For instance, perhaps you cannot believe just because you will it to be so. So even if you accept the wager, you cannot go from a state of unbelieving to believing. You need to believe in God first, to believe He can/will offer this eternal reward. If you think you don't need to believe first, then I might as well come up with Jeff's Wager which says I'll offer you infinite joy. Granted the probability is probably lower than in Pascal's Wager, you'd still have to accept it.

I think, help me figure this one out. Oh, and give me an equation to describe the nature of the universe. And I know I am taking a theoretical argument and trying to apply it to real life...

20 November 2005

Putting woman on the moon...

Don't look to rockets or mass elevators or rail guns... no, the answer lies in eastern European contortionists. While performing an experiment inspired by a recent numb3rs episode, I attempted to see how many times I could fold a piece of paper in half.

Answer: 7.
Thickness of paper before folds: .0001 m
Thickness after 7 folds: .0128 m
Surface Area (one-side) before folds: .05677 meters squared
Surface Area after folds: 4.4 E -4 meters squared

Let's now apply the same concept to our contortionist... To get to the moon we need to travel 385,000,000 meters. How many times does our contortionist have to bend and fold to get to the moon...

Thickness of contortionist : .15 m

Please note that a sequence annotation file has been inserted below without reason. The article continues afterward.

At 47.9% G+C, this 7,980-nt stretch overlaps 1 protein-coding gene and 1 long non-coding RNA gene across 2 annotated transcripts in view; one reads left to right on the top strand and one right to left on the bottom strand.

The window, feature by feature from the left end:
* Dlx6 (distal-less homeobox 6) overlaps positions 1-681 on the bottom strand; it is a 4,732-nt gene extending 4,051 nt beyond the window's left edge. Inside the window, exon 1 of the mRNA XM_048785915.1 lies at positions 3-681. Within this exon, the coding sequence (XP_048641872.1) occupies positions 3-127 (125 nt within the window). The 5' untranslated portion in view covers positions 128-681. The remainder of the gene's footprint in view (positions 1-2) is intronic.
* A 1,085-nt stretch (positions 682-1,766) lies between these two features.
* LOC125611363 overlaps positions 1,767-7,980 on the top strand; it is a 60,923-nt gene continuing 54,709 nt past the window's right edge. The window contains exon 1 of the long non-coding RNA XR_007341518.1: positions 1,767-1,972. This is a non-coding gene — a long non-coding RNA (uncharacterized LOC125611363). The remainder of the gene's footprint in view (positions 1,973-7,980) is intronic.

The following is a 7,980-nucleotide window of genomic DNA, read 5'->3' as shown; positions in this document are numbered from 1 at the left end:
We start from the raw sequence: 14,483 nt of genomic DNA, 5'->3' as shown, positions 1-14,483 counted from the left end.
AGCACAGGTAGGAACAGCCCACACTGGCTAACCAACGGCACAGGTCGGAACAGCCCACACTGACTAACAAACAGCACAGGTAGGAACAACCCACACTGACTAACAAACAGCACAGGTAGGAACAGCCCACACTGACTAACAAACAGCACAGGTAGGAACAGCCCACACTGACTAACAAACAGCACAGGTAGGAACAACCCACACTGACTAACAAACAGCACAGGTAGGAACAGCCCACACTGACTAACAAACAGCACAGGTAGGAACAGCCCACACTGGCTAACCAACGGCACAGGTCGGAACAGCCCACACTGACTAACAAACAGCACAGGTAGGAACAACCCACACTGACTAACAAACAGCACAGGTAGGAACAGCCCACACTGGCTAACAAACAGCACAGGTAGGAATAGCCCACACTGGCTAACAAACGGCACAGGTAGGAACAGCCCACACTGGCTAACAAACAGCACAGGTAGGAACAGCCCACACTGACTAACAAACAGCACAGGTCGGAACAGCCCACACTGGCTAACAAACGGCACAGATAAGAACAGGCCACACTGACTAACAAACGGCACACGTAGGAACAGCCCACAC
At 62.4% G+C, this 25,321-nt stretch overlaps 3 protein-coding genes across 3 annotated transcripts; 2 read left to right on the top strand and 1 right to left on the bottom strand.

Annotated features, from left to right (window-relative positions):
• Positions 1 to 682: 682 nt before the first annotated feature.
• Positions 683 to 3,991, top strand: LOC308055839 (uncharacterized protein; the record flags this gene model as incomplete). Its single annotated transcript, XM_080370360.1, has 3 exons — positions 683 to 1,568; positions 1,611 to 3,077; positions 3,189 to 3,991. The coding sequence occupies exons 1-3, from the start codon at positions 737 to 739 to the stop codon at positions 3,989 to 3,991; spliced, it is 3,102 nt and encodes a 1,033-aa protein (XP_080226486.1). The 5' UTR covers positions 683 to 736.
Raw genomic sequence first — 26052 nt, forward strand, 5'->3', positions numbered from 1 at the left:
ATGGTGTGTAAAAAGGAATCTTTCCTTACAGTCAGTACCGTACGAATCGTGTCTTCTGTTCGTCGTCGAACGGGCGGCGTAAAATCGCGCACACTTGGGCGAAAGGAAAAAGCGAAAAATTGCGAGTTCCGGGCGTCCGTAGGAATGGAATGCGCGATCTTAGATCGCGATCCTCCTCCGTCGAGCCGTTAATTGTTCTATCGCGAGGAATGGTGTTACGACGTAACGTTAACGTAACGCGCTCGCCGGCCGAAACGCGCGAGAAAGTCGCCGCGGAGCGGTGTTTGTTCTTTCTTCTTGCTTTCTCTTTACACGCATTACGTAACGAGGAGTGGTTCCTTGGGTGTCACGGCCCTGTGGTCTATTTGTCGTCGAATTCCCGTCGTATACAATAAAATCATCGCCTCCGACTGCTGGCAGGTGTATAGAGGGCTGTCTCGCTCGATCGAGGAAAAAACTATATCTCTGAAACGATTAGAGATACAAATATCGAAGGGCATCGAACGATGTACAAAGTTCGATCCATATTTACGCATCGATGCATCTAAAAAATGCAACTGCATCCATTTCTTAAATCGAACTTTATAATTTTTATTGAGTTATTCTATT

Thickness after 31 folds: 322,122,547 m
Surface Area (one-side) before folds: .42 meters squared
Surface Area after folds: 3.9 E -10 meters squared

I don't know about you but that doesn't seems to hard to do! Granted our little contortionist would be very little after the folds, about the width of an atom...

18 November 2005

Two way to two...

I learned in Mr. Block's 9th grade geometry class that 1.999... = 2 . That is, "One point 9 repeating" is another way to write "two." Speaking of all this making sense but not agreeing stuff, and a recent comment by Anne on the same topic, I went in search for a proof. I found this discussion. Here are some clever attempts...
If x=1.999...infinity, then 10x=19.999...infinity. Subtracting 10x from x gives 9x=18. Dividing both sides results in x=2.

1.99.. does equal 2

1.99.. = 1.99..

1.99.. = 1+ .99..

1.99.. = 1 + 9 * .11..

1.99.. = 1 + 9 * 1/9

1.99.. = 1 + 1

1.99.. = 2